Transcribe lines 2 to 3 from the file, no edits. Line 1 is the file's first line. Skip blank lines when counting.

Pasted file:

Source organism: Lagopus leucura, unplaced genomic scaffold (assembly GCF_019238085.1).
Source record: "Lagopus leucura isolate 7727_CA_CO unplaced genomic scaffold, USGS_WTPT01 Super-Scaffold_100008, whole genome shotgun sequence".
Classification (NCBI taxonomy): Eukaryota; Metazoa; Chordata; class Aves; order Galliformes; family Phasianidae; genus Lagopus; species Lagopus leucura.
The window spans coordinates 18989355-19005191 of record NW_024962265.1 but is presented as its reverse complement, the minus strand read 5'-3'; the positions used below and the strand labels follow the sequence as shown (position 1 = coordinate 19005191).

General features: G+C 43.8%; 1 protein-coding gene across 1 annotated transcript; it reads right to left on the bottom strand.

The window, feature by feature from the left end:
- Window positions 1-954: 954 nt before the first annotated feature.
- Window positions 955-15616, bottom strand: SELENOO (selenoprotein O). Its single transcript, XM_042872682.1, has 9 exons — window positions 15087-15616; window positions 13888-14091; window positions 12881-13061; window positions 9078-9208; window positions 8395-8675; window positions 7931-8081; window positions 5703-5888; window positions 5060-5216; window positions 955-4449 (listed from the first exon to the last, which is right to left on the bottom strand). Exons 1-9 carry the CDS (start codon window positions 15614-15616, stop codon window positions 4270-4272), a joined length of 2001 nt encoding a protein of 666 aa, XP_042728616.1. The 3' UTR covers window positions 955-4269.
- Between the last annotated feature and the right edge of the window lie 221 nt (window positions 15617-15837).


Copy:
Source record: "Lagopus leucura isolate 7727_CA_CO unplaced genomic scaffold, USGS_WTPT01 Super-Scaffold_100008, whole genome shotgun sequence".
Classification (NCBI taxonomy): Eukaryota; Metazoa; Chordata; class Aves; order Galliformes; family Phasianidae; genus Lagopus; species Lagopus leucura.